I started in my little apartment sewing these jeans that, in hindsight, were really terrible. Somehow I was encouraged that I could make anything at all and within about 4 months I was making some wearable stuff. I really had no idea what I was doing, but would put in tons of time either sewing or talking to people or reading about sewing machines. I’ve had a few professions and one still is metal fabrication. I think it helped me to be able to think. I would close my eyes and work out a lot of sewing problems by thinking it through. So I just kept at it and I’m telling you, the highs were high and the lows were low. About 9 months in I met a really key person that, I felt, took me under her wing. Then she and her friends taught me about denim. Up till then I didn’t know anything about denim. I was just trying to learn how to sew. This led to meeting a string of really smart people who seemed to be the gatekeepers of a lost art. Its funny to say the making jeans is a lost art, but it sort of is. Also, I started getting into the old machinery under certain peoples influence. This just made it even more fun for me. I already like old stuff, but old sewing machines have so much soul. At some point the apartment just became overwhelmingly packed with machines and my neighbors weren’t that stoked.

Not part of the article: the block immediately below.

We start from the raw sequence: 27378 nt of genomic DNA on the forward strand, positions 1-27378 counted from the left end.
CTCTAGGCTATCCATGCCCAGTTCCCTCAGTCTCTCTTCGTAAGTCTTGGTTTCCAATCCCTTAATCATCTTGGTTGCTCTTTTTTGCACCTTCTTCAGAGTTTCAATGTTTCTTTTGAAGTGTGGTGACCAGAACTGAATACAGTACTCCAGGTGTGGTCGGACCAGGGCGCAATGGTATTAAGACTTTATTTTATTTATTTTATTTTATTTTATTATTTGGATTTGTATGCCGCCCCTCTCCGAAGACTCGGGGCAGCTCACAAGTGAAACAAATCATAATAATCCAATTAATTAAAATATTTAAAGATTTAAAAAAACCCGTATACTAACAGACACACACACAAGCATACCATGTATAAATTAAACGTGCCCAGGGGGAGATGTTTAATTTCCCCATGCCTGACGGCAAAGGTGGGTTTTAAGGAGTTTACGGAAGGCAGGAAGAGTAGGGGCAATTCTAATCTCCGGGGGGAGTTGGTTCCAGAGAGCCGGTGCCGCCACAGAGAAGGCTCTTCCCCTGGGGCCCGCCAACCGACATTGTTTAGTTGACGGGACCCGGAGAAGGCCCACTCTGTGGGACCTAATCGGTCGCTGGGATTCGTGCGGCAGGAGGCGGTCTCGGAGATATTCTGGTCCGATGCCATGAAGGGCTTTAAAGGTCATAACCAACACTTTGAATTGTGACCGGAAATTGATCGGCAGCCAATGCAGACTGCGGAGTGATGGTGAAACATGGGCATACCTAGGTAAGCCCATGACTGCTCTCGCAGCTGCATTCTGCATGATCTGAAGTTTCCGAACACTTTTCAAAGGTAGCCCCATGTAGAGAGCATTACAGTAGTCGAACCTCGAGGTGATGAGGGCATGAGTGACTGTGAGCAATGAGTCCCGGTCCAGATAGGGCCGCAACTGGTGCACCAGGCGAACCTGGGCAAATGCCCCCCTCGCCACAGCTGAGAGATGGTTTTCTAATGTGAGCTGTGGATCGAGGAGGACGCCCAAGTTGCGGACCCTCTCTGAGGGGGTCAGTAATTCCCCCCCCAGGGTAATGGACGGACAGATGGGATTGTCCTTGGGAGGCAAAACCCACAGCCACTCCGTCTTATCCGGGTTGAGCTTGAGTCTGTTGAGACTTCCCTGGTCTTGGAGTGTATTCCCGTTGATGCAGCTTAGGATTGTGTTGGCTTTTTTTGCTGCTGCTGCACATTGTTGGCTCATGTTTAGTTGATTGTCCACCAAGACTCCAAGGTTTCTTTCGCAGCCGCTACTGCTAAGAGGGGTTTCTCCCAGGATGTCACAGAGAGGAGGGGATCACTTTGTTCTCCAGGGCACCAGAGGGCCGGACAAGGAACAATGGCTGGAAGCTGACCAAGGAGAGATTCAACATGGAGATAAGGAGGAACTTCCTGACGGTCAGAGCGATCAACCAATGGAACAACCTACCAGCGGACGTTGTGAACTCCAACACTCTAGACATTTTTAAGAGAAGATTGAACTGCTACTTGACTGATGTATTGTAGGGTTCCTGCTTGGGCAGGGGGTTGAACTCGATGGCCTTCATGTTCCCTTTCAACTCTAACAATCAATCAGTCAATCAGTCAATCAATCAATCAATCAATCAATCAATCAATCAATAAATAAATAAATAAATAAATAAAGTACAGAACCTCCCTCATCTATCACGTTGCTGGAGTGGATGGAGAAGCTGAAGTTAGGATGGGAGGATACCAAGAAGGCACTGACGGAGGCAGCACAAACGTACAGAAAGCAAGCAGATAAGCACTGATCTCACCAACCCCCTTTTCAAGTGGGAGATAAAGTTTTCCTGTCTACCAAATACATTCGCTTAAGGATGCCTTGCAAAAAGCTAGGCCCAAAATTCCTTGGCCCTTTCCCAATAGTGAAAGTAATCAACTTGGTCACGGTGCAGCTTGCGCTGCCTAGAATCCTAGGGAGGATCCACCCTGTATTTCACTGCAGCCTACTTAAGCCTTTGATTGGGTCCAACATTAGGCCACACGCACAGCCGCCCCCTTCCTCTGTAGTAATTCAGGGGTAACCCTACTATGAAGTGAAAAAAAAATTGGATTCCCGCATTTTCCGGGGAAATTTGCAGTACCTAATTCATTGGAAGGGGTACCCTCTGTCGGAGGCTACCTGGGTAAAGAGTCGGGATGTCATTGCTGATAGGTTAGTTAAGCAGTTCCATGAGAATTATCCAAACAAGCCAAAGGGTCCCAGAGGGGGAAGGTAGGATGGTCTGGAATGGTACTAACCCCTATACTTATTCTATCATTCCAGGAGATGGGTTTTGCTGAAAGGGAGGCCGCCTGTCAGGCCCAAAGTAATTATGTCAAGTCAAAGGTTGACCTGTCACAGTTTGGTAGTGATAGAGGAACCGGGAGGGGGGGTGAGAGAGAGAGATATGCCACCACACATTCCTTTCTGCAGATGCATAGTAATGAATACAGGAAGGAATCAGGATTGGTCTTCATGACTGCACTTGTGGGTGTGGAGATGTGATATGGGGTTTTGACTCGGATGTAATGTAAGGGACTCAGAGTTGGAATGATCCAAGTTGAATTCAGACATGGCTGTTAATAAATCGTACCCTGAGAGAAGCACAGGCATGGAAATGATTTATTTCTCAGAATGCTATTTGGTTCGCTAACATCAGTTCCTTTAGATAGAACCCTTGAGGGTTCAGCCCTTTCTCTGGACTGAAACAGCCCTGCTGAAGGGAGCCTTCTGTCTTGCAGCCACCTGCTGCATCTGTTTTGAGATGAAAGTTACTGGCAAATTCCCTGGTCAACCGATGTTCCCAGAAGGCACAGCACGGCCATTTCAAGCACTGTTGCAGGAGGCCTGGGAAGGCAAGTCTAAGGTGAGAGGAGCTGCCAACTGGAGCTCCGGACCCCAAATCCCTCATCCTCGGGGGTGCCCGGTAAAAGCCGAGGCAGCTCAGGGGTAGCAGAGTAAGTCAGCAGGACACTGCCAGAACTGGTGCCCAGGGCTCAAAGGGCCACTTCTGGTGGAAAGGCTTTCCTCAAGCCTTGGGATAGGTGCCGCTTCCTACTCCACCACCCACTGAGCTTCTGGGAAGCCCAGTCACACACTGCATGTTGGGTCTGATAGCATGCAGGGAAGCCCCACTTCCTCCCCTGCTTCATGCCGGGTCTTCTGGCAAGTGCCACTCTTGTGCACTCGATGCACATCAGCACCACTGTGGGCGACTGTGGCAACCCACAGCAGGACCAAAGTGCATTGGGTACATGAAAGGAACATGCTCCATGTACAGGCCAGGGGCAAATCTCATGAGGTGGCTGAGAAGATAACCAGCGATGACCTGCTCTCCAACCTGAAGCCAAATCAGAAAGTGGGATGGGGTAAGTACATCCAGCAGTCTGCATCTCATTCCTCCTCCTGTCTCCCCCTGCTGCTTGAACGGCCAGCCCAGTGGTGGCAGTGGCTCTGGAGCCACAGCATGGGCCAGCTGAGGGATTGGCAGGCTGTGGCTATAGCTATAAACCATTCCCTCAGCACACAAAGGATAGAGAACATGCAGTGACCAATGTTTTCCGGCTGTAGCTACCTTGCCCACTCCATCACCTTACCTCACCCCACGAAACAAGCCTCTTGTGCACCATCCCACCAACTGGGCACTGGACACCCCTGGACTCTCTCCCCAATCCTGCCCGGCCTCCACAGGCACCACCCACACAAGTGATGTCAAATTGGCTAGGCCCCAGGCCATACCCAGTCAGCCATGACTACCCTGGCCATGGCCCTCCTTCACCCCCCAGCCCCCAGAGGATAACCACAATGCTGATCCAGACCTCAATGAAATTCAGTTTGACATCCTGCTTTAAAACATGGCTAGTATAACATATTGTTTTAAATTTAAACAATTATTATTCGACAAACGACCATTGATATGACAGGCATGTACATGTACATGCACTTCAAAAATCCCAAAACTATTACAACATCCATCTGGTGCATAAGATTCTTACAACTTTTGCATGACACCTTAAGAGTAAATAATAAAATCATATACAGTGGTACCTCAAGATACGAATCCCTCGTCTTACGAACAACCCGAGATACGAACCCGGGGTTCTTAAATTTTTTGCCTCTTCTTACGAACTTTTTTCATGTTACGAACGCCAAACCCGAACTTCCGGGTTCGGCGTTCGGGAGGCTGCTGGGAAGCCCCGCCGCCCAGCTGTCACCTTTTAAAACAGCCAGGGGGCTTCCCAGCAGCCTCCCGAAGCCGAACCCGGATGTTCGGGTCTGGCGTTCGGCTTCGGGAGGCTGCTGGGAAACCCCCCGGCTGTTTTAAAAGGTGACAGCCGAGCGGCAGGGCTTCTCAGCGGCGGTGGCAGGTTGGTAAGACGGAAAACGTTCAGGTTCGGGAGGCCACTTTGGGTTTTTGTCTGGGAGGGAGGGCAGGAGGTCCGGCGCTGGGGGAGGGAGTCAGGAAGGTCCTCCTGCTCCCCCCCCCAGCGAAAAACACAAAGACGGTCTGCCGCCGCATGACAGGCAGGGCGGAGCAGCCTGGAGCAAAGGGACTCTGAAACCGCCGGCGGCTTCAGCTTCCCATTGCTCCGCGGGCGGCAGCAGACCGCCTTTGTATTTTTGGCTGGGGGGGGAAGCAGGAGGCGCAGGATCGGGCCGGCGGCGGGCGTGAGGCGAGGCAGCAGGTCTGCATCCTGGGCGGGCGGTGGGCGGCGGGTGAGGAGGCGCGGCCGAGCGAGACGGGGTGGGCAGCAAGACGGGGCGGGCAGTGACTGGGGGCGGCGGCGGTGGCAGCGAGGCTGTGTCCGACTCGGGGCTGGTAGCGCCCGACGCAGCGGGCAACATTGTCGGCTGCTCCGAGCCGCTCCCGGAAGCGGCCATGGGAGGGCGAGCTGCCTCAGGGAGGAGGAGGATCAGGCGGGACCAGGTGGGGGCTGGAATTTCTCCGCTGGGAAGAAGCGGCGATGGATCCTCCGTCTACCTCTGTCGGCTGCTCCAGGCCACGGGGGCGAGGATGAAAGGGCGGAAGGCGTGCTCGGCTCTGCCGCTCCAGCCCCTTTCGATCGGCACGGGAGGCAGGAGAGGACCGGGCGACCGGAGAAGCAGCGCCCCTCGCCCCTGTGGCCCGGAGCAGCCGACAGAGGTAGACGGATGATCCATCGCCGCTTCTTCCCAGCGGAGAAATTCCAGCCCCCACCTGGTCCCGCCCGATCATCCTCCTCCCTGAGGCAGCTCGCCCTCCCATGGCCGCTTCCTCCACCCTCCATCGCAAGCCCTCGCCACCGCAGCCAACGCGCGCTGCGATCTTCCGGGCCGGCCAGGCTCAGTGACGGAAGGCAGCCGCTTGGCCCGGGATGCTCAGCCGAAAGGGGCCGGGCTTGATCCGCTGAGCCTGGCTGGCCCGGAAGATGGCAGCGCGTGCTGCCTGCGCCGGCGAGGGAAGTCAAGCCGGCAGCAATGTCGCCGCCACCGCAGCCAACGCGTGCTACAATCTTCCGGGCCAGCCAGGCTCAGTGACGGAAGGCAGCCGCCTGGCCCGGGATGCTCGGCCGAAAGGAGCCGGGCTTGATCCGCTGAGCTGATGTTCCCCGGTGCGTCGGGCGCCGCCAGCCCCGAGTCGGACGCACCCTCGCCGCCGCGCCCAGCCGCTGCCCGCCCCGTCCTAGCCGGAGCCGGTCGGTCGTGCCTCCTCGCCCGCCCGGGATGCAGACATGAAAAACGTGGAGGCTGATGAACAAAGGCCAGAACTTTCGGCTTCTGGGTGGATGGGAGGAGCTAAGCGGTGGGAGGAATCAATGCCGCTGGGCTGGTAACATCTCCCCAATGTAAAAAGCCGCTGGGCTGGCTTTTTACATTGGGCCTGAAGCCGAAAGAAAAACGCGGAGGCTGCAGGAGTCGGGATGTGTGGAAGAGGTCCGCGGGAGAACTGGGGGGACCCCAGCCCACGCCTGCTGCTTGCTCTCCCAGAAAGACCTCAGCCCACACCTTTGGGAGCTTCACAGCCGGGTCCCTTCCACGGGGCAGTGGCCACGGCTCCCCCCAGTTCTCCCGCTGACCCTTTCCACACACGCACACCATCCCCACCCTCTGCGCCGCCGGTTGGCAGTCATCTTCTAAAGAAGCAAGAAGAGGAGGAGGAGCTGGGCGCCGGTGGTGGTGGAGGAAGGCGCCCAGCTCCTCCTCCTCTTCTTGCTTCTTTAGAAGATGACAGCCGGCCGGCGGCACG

I found a great space for my studio and started getting even more machines. This started another phase because with all that I’d been learning, my stuff was getting better. I was trying new things – jackets, shirts, skirts. And, the whole time I’d been working on men’s and women’s jeans by doing custom jeans to force my self to learn. Every pair was like designing a piece in a line. At some point I had to say no more to custom and focus on what I really want to be making.
From there I narrowed in on one style that I liked and was willing to sell. I put up a website with pictures of my shop and a page to buy the one style to test the waters and see what the response would be. To my surprise, and due in no small part to the nature of modern communications, orders started rolling in. As an experiment it was valuable, but it also opened a porthole to another kind of work and, consequently, life for me. As I saw the close of that test, I took all the lessons and worked out how I, as a lone worker, could produce lots of my jeans and effectively sell them and develop new styles and still keep it fun.
This is where I am at now. Honestly, I’m still experimenting.